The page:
Electronic devices like computers, monitors, routers, and modems need a supply of electrons (aka “electricity”) to operate. Power outages, brown-outs, spikes, surges, and the like can take place anytime but are most likely during a disaster. So having a battery backup like an Uninterruptible Power Supply (UPS) makes a lot of sense.

APC Back UPS Pro 1300

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Imagine this city without power or fiber optic data connectivity…

San Francisco, CA

I was reading Bob Owens’ blog when I read this story about a power substation attack back in April and a widespread outage that took place a couple of days ago.  These events may be totally random, isolated incidents.  Another possibility is that somebody is deliberately targeting vulnerable electrical and data nodes in the Bay Area.

…and these are the events that are publicly known.

Now ask yourself what you would do if you suddenly lost power and/or data connectivity.  Do you have flashlights, candles, or other light sources?  How about food that can be prepared without an electric stove?  Have any battery-operated radios that you can use to get information on an outage?  How about your smartphone, do you follow your utility on Twitter?  Think about these and other steps you can take now to prepare for a power outage.  It could happen without warning and really cause a major disruption in your life.  Get started now!

Looks like the Earth narrowly escaped being hit with a massive solar flare.

Credit: Space.com

This could have been a VERY BIG problem for a variety of reasons.  A Solar flare can cause massive damage to electronics, electrical transmission systems, and wireless communications.  You can read about a super solar flare from the 19th Century by clicking here, just imagine the impact a similar event would have today…

The good news is that damaging solar flares are relatively rare and don’t always cause widespread damage to electronics.  However, they can impact the electrical grid and cause widespread power failures.  The loss of power is the most dangerous aspect of solar flares since modern society is dependent on a reliable source of electrical power.  This is why having generators and/or batteries is so important in disaster planning.

In future articles, I will discuss topics like backup power and what to do during extended power outages.  For now, be aware that electrical power is vulnerable to solar flares and other natural phenomena.

If the research is true, over 90% of you own a cell phone and over 60% of you own a smart phone.

However, like all electronic devices they won’t work without…electrons.  All cell phones have batteries of one kind or another.  Over the last ten years great strides have been made in both extending battery life and packaging cells, leading to smaller yet more powerful phones.  Having a working battery to store all those electrons is essential, having a spare cell phone battery is evidence of being well-prepared.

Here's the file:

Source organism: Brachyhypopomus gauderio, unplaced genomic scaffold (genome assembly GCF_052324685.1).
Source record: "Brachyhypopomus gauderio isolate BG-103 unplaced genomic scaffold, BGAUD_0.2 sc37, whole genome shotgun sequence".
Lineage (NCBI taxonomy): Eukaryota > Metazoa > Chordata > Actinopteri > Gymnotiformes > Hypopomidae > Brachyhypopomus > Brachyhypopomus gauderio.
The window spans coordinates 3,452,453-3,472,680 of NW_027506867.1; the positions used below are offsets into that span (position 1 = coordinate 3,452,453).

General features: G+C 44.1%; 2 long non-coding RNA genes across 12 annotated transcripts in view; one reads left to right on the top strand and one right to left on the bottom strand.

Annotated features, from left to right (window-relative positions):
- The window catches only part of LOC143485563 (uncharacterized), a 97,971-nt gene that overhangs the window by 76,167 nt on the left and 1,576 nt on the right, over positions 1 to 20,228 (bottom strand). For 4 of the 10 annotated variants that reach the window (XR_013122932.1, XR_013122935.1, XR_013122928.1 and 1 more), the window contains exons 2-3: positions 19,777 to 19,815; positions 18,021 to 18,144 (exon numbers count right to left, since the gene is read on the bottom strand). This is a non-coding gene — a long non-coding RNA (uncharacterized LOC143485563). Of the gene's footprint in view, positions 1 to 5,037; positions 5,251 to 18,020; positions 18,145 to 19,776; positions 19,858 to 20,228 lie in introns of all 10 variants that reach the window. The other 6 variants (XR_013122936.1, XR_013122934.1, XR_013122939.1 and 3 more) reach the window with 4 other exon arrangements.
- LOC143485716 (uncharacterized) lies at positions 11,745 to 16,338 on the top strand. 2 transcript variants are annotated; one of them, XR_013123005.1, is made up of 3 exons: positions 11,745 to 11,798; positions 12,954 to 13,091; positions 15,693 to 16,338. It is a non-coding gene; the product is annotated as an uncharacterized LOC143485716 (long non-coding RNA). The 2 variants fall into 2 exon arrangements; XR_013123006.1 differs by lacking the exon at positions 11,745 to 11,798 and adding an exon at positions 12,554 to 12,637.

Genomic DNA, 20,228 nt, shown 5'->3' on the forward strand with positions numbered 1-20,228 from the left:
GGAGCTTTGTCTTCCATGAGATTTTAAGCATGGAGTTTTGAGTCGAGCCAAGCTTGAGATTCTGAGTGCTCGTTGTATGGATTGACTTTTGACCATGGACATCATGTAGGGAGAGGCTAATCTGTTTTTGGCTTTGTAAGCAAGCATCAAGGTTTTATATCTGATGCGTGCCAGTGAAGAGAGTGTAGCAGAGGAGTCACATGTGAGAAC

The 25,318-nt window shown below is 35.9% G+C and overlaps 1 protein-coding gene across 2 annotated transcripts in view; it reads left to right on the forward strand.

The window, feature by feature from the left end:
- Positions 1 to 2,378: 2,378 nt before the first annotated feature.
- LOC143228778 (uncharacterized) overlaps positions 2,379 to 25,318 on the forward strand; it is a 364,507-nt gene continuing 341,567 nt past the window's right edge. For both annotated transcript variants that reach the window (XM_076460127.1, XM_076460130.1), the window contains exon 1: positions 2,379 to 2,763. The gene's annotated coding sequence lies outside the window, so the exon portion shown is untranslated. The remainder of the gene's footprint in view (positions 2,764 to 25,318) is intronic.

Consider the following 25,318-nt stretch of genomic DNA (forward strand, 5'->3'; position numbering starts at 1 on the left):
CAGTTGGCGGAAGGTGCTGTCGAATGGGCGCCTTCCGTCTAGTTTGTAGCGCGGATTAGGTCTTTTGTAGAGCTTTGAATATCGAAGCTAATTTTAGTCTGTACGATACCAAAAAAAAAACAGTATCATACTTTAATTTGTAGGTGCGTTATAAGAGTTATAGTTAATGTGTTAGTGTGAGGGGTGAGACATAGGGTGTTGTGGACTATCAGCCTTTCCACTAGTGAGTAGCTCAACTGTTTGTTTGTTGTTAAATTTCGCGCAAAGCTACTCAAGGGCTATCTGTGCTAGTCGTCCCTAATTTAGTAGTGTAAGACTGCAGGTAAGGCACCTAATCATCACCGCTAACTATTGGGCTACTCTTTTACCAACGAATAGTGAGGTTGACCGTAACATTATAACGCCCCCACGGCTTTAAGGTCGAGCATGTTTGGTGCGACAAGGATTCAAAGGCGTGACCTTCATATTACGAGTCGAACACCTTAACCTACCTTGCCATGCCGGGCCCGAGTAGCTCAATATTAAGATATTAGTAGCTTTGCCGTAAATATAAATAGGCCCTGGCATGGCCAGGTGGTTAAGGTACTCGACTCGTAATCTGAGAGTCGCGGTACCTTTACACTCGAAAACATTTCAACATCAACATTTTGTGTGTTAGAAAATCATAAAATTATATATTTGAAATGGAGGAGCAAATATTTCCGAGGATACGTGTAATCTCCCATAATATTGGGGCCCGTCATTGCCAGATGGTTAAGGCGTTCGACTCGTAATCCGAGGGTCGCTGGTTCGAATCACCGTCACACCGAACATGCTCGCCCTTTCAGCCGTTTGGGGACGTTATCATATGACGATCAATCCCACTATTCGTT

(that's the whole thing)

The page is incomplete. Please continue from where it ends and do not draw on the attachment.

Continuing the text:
Let’s face it, despite all the advances in battery technology they will eventually start to wear-out and eventually fail.  Having only one battery on-hand means you may be incommunicado until you get a working battery installed.  If you don’t live in a major city or have an older phone, this could become a problem that lasts a few days instead of just a few hours.

The solution is to have a spare cell phone battery (or two) ready to swap-out when the need arises.  I purchased an extra one today for my NSA intelligence gathering and location tracking device smart phone for about $40, which is a cheap insurance policy for staying in touch.  Its a good purchase to make since cell phones/smart phones are great tools to have in an emergency.  My recommendation is that if you have a couple extra twenties in your pocket, get spare cell phone battery today.

Alas, this Blackout requires electricity to amplify the instruments.

What do you do during a real blackout?

I read a helpful article over at Resilient Communities a few days ago that addresses this topic.  It is a worthwhile read and has some good perspective on how more blackouts and brownouts may happen in the future.  There is a lot that goes into power distribution, management, and service, all of which affect its availability.

One other helpful hint, sign up for Twitter and find the accounts for your utility companies.  This can come in handy when there is a blackout and you aren’t able to use your computer, router, and monitor.